Bernie Machen knows what he wants in a coach, and he won't be swayed in the search for Ron Zook's replacement.
By ANTONYA ENGLISH
Published October 29, 2004
When Joe Roberson was conducting the search for the University of Michigan's football coach 10 years ago, he relied heavily on the advice and support of the school's provost.
A man named Bernie Machen.
The search wasn't formal; there was no structured committee. But when the then-athletic director wanted someone to bounce ideas off, voice opinions on potential candidates or challenge his instincts, Machen was often the man to whom he turned.
"I leaned heavily on Bernie even though we did not have a direct relationship in a line-staff sense," Roberson said. "Bernie was a very important source of advice. I trusted Bernie, but not only that, I just loved his style. There's no pretense. Bernie was Bernie and if you wanted an answer, just ask him the question. You didn't always hear what you wanted to hear, but what you always heard was what you knew was a sincere answer."
This, Florida fans, is the man who will determine your next football coach. When Ron Zook was fired Monday, Machen, the 60-year-old former Army major, was front and center at the news conference to announce the decision and discuss where Florida goes from here.
"When I was in the final stages of my search here, I said there are two things that can really get in the way of a president - one is the docs, the other is the jocks," said Machen, a former dentist who enjoys riding a Harley-Davidson motorcycle. "If you don't have your eye on the medical center and the athletics program, you're taking a risk. It's been my experience from Day 1 to be intimately involved in things that are going on in both the medical center and the athletics program."
So what exactly does Machen (pronounced MATCH-in) want in a coach?
"I want someone who buys into the vision that athletics and academic excellence are things that go hand in hand," said Machen, who came to UF after serving as president at Utah. "The University of Michigan is my next most recent stop. It works well there, it works well here too and will continue to be a dual thrust for this university."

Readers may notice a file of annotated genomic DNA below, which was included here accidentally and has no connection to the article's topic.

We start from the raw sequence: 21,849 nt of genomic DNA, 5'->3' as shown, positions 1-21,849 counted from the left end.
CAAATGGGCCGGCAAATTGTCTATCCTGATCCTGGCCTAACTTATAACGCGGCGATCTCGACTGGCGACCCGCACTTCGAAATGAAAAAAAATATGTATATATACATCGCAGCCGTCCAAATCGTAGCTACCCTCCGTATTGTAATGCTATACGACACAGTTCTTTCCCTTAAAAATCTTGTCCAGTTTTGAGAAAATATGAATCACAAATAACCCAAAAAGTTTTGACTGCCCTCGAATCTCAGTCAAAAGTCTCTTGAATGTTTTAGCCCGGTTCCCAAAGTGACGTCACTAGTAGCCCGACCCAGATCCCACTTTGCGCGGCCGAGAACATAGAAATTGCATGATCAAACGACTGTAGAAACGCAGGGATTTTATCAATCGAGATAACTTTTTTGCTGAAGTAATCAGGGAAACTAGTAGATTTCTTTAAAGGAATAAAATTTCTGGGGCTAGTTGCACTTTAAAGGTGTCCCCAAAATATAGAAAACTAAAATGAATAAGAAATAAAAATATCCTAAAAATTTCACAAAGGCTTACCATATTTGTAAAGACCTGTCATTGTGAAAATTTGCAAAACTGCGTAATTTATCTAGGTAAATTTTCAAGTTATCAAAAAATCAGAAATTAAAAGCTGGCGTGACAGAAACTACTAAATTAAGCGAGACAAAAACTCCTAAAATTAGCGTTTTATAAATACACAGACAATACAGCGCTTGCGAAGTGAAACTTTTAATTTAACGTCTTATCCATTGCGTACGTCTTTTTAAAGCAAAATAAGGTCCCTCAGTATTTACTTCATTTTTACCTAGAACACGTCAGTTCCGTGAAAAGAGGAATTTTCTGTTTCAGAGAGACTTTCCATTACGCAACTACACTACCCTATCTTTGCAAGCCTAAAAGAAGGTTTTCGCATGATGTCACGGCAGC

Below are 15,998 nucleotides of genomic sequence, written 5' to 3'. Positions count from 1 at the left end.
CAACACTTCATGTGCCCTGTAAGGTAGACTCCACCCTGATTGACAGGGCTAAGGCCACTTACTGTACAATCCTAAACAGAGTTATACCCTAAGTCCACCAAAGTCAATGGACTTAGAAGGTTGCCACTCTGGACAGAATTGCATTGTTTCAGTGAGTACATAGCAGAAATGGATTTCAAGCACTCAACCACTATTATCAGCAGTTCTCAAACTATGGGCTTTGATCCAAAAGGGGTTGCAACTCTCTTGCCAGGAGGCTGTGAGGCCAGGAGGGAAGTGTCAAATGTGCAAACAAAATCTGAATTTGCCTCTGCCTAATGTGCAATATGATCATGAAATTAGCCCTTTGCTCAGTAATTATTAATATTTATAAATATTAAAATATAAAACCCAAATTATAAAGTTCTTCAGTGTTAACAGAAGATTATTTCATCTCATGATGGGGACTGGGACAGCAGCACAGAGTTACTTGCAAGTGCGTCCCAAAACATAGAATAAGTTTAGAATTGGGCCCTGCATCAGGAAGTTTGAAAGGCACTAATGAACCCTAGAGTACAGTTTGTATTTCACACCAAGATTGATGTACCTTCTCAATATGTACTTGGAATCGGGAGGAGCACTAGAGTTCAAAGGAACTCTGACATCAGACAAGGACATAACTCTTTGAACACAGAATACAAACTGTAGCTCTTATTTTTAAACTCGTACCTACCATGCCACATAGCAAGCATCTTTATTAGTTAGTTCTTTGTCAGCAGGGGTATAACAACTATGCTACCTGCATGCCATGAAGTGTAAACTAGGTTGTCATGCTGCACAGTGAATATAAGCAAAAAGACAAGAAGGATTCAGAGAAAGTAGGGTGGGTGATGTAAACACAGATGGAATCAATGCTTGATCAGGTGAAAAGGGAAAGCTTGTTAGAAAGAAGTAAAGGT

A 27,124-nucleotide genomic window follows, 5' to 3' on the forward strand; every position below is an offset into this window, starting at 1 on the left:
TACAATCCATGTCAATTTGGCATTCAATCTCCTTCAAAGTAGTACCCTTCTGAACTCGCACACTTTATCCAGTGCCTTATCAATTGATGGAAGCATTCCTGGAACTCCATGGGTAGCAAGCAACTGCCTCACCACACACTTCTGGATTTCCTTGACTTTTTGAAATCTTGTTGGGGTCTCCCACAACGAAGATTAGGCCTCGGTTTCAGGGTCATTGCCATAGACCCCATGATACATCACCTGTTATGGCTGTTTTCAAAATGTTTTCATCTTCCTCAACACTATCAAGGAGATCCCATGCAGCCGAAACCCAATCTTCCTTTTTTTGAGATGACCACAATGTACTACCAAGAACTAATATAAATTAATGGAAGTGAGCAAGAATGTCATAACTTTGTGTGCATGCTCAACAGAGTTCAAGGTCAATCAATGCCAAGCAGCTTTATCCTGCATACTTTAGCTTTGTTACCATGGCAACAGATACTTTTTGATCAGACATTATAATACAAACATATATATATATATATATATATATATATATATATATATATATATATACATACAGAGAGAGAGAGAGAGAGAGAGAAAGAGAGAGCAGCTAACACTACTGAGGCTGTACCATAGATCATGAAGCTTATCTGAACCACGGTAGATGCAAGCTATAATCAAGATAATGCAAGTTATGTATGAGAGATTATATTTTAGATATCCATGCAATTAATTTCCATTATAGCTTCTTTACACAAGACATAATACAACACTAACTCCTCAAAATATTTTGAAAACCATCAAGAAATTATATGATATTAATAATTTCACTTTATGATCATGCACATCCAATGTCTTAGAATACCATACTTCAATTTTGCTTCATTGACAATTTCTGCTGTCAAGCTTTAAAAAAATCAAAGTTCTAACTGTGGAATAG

Roberson, who is retired, said he and Machen shared the idea that a coach needed to be well-rounded, a person who could talk about more than just football. That's one of the reasons Lloyd Carr, then an assistant at Michigan, landed the job he now has held for 10 seasons.
Carr and Roberson used to exchange books when Carr was an assistant coach and Roberson was director of the university's development division. They were never football-related books. Sometimes, Roberson would walk into Carr's office and classical music would be playing.
"I wanted a football coach - and Bernie shared this view - that knew there were more letters in the alphabet than X and O," Roberson said. "Lloyd was one of them. I knew it, and Bernie knew it. And he and I were compatible in that. I hope Bernie sticks with that. I put football coaches on a continuum between Rambo and Plato. Fortunately Lloyd was more to the Plato side, and I hope Bernie can get the same thing down there."
Machen's most recent hire was two years ago. At Utah, he signed off on Urban Meyer, one of the hottest young coaches in America who, because of the tie, has been mentioned as a possible successor to Zook.